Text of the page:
Q&A with Sara Bengur & John Robshaw, the duo that teamed up together to create a colorful and global tea-room-inspired masterpiece at the 2019 Hampton Designer Showhouse.
It’s a jungle in here!
How did you get into each of your fields?
I actually majored in Economics in college and worked in finance for a couple of years both in London and New York. I remember an interior design firm next to my office in London, and how I peered into their windows every day when I walked by. I decided then interior design is what I really wanted to do. After transitioning fields by managing an architecture firm in Soho, I went back to school and studied interior design at Parsons. The last person I worked for before going off on my own was Stephen Sills, with whom I learned the skills needed to create a custom interior, and how to combine textiles and color.
Travel kick-started my company many years ago when I was a sequin mule, picking up sequins in Paris, dropping them in Mumbai and waiting for completed dresses to smuggle out back to NYC.
How would you describe your design style?
My personal design style is quite eclectic. I love to include objects and textiles I have purchased during my travels. My upbringing in Istanbul and in Europe, inspired my love of color and layering with unusual patterns, while always keeping it fresh and updated so its never a cliché. When I design for a client I spend a lot of time getting to know their likes and dislikes, before making suggestions. I feel that the design of a home should reflect the personality and lifestyle of the person living in it, so I embark on a creative journey with each client to manifest this. I think one of the keys to interior design is combining periods, styles and patterns in an unexpected way — that is what gives an interior lasting value.
The exoticism of bringing my love of travel, color, and texture all together.
Can you tell us about your inspiration for your room in the Hampton Designer Show House?
As John and I were throwing around ideas for the showhouse, we started discussing the walls as a starting point. We both zeroed in on a hand painted pillow with a jungle scene he carries. I had just come back from the furniture fair in Milan and was inspired by the grand gestures in their installations, so I suggested we take his design and blow it up to life size to make a whimsical statement!
The room was inspired by a Syrian tea room- I went to Damascus before the war and hung out for days in murky tea rooms but wanted to brighten it up here. It also started with a hand painted mural of some Indian folk art and then of course we kept adding old pals, like Harry Allen, who is an amazing industrial designer, who also happened to be my roommate at Pratt. And Alexander Gorlizki, who I met at a run down palace hotel in Jaipur years ago as he started working with a Indian miniature painter, installed an art installation in the closet. Dana of DBO Home is my pal from Connecticut who makes hand made porcelain so we made these Chinese-landscape-painting-inspired lamps with vintage turban shades.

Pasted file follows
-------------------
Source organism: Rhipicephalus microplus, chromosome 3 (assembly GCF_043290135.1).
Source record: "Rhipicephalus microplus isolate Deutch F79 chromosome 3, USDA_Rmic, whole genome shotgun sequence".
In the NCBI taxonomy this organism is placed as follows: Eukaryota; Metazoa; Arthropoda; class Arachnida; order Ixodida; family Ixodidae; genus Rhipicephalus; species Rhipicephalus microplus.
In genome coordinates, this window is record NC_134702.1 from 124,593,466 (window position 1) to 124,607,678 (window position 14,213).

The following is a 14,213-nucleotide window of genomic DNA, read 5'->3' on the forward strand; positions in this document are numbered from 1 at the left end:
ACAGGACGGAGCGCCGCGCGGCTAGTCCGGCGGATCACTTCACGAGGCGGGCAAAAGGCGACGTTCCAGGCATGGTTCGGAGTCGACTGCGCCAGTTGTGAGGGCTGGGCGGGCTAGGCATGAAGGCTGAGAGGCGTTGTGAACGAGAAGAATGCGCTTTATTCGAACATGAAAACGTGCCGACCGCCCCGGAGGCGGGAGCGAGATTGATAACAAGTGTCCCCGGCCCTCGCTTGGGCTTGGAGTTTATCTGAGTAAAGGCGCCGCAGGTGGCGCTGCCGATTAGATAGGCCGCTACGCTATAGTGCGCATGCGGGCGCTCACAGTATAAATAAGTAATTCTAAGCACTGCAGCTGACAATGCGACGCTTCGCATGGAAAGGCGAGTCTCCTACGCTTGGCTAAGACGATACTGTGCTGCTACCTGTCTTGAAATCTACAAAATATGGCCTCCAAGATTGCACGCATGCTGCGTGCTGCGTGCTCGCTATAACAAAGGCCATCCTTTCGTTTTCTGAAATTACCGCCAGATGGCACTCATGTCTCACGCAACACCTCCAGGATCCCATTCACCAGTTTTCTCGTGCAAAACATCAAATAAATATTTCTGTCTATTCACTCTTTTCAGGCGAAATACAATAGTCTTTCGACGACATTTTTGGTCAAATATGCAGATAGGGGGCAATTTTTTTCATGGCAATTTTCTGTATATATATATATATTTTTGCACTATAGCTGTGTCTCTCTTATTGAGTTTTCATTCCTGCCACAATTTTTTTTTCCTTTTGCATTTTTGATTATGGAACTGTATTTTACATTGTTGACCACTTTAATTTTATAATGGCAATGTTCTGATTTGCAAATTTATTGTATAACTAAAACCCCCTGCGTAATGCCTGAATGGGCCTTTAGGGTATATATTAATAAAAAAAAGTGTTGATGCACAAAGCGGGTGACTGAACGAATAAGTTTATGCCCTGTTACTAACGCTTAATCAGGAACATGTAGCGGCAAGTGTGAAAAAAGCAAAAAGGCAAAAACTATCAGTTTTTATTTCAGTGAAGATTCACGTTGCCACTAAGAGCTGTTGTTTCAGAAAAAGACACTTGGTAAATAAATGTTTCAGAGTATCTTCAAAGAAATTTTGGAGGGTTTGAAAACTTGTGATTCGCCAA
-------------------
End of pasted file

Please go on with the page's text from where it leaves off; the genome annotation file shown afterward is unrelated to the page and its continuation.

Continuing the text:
How did you begin this project? Can you walk us through the various phases of your design journey?
John and I went to visit our front bedroom at the showhouse to brainstorm and come up with ideas. We agreed that rather than doing a traditional bedroom it would be more fun to design an exotic sitting room with low banquettes- and that’s how the process started...Once we decided on the walls which Twenty2 Wallpaper was skillfully making for us, we started selecting inspirations for color and the textiles from fabrics and pillows in his showroom. The seat and back cushions are our custom design and were made for us in India. John pulled all his strings to get them done in time! We then supplemented the seating with John’s collection of new and antique pillows. Our next step was to call on all our designer friends to complete the room, Harry Allen for lighting, Tucker Robbins and Ercole Home for tables and accessories, Veronique Gambier for the oil painting, DBO home for the lamps and the amazing Alexander Gorlizki for our art installation in the closet.
What was the biggest challenge in designing this room?
We were not allowed to paint the trim in the room and this was the biggest challenge for me. When having the wall mural made, we needed to make the necessary accommodations to create the white background of the paper so the white trim of the room looked intentional.
There were slanted ceilings in the room which were painted orange to give the room continuity.
Was there anything you had opposing views on while designing the room? How did you reach a resolution?
At the beginning, John really wanted to create a bedroom since he designs bedding! But I felt it would be so much more interesting and unexpected if we used his fabrics in a way that many people were not accustomed to seeing. After a few matcha lattes he eventually came around and we started on our jungle journey.
I think more is just right and I love adding and discovering connections, and Sara is just the right amount of tough to cut things out and keep me in line.